There are services out there that will deliver a message to loved ones a few weeks after you’ve passed on. (for example http://deathswitch.com – give it a look) Your prompt is to write a story about one such message, the implications the message has and, well, whatever else that just popped in your head about this subject.
This is the r/writingprompts August Contest, where I had my first go at writing in a modern-day setting. This was also my first practice of first-person, and my first time writing as a male character. I didn’t really have anything more specific than that in mind, as I was still in the phase of just writing something to see what I could do.
Here’s a link to my post. I hope this is sufficient for Google not to punish me for duplicate content.
“I’ve been considering ways to begin this message with something other than a cliché,” I read aloud softly, my eyes flickering across the screen as they danced over his words, “but it turns out that the old’uns are the good’uns: if you are reading this message, it means that I am dead.”
My heart leapt into my throat. I already knew the fact of his death, of course; it had been my mind’s sole occupant for the three weeks since I awoke to find his cold, still body lying battered and bruised at the bottom of the stairs. But still, it jolted me to think of him sitting at his computer, secure in his room, safely enclosed in my house and supposedly my protection, contemplating his death. My son. My blood. Had he known it was coming? Had he felt it, suspected it? I shook my head. No. These constant questions were encroaching further and further upon my sanity by the day.
“If this message remains unchanged by my age and my father is still the recipient rather than my wife I’ve yet to meet, then I suppose I died young,” he went on. “You always hear how hard it is for a parent to bury their child, so my heart aches for you. Especially as you don’t have Mum’s strength by your side.”
I felt my teeth clench in a vain attempt to hold back the sudden swelling of pain that threatened to overwhelm me. Even when faced with the concept of his own death my son was thinking of others. I wondered if he ever really thought of himself, of his own wants and desires. I wondered if he had ever truly lived for himself in his too-short lifetime. My vision blurred and I blinked away the tears to continue reading, leaning in towards the screen as if such an action could bring me even an inch closer to him.
“I know how hard things have been since she died, for both of us, and I know that no matter what harsh words have we have exchanged in these past few years, we still love each other dearly. I know you tried to be strong for me – you were, you must believe me! But you could never see just how strong you truly were. I hope I was strong for you.”
I nodded away like a marionette as I read, controlled by nothing but the strings of instinctive reaction as I recoiled further inside myself, away from his words that were like daggers in my heart. My son. My lifeline. I could not face his words. I knew I should, but it was all too much. They were too true. I could not be transported to that morning again. Nor that night.
I returned to myself, steeled my resolve, and continued reading. “I know it is futile to say, but please try not to feel guilty.” My stomach plummeted and I almost vomited its acrid, alcohol-soaked contents over the keyboard. I spun the chair around and away from the message to take several deep, calming breaths, focusing intently on the bare walls that were illuminated only by the glow of the screen. At one time they had been alive with posters of musicians and movies, awards for sport and science, photographs of young smiling faces whose laughter echoed through the years. But after his death I could no longer bear to see the life on those walls, so I boxed it all away like I’d tried to box away my pain.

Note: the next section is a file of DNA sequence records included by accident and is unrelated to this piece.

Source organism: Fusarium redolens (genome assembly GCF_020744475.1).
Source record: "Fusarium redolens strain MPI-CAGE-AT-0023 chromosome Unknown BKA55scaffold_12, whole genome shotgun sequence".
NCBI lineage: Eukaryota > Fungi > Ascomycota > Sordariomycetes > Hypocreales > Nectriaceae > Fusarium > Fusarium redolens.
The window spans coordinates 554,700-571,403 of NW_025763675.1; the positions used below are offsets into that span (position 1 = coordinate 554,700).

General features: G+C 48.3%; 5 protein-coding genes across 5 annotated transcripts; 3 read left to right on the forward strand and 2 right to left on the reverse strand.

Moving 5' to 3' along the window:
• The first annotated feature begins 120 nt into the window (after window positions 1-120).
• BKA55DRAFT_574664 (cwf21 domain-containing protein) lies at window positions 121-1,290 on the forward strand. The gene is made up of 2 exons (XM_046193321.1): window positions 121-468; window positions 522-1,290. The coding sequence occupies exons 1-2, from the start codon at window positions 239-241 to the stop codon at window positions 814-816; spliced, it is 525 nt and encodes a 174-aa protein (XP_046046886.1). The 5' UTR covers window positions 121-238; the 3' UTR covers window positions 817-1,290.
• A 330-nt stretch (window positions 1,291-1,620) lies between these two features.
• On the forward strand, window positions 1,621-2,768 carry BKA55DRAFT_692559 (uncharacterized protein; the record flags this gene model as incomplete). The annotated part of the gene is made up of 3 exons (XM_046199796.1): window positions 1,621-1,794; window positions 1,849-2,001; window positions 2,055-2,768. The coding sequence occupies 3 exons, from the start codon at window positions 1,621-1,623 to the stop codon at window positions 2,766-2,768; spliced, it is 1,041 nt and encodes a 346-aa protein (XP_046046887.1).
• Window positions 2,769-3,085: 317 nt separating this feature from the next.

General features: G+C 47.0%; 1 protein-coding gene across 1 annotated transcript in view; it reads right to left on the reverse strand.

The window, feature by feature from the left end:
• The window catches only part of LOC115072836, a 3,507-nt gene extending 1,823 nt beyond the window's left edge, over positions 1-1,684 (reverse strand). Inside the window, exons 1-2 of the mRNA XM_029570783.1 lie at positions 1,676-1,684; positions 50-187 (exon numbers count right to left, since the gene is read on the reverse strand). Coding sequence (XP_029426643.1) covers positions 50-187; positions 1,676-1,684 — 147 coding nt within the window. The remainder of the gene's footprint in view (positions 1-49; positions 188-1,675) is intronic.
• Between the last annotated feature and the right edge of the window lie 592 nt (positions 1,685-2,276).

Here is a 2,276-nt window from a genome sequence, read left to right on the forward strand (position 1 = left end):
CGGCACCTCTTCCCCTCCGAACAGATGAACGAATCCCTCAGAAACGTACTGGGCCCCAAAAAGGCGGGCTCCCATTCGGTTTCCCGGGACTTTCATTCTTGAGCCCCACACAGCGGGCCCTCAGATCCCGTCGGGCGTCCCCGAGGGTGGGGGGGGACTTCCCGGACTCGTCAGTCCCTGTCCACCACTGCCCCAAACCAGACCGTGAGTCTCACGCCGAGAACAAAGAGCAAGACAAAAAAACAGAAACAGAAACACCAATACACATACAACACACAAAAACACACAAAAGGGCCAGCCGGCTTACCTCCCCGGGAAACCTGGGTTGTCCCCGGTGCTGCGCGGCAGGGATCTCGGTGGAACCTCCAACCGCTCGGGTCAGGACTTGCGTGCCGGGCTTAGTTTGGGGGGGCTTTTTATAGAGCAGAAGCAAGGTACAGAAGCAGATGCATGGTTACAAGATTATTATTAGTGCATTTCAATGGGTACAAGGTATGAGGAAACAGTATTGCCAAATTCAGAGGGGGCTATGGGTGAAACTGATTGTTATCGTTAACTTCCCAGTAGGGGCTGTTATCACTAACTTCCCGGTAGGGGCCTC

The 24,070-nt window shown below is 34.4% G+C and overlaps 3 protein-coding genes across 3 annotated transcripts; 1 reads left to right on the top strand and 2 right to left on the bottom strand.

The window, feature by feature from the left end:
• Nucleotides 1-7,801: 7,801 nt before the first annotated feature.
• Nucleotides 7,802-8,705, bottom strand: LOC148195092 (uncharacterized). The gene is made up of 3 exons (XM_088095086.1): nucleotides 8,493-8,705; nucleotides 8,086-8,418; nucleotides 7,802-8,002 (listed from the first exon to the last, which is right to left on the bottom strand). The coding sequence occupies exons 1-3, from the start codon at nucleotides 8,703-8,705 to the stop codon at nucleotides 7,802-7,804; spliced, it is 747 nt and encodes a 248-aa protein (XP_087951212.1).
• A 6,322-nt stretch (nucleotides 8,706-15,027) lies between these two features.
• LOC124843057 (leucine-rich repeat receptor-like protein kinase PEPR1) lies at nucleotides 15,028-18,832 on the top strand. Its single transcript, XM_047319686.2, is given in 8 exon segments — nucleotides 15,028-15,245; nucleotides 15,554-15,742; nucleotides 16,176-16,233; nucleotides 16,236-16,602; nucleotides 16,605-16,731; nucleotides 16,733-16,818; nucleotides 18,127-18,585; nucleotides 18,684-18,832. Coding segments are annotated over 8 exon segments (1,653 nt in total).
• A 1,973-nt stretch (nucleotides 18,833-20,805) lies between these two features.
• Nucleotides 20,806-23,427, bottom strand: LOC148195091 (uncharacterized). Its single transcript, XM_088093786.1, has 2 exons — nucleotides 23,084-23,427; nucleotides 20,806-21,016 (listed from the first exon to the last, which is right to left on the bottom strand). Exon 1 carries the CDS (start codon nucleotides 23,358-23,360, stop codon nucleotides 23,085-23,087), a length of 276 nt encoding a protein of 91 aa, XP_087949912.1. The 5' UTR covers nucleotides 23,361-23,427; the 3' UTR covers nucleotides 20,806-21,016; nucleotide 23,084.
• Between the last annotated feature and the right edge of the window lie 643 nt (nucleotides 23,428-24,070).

I took another shuddering breath. Another. Okay, I was ready again.
“Whatever you may think, you were always my protector. I know that, however I died, you did all you could to prevent it. Please remember that. Thank you for everything, Dad. I love you.”
It was all too much to bear, and I flailed madly in my attempts turn the screen off, turn the computer off, rip out the cables, destroy it all, do anything to make those words go away. I felt my hand knock the near-empty whisky bottle from the table, and I turned just in time to see it crack against the floor and spill the last of its dark amber contents. For an instant the cracked bottle became my son, and the whisky shone bright red as it leaked from his head. This time I could not control the convulsing of my stomach, and I stumbled in drunken, teary blindness to the bathroom.
I crouched there with my arms circling the toilet seat in a warped embrace, stomach finally empty, and I wept. I poured out my grief, my guilt, my unforgivable sins. My son. My tiny bundle of joy, my little footballer, my growing student, my full-grown Bachelor of Science. Through everything, the thought had never crossed his mind. My son. My innocence.
In all he wrote, he was definitely right about one thing: I truly did not know my own strength, especially not when my brain was pickled in whisky and my heart was drowned in grief. If I had known my own strength, I would never have lashed out at him. If my brain had not been pickled in whisky, I would have heard and understood the sound of a body tumbling down stairs and not dismissed it as the tantrums of a teenager that he no longer was. If my heart had not been drowned in grief, it would not have been so numb as to let me turn away and go to sleep after all that had happened that night.
Through everything, it never crossed his mind that my harsh words to him could ever turn into harsh actions against him. He never suspected for one moment that he could have died at the very hands of the person who was supposed to protect him.
My son. My only son. My torment.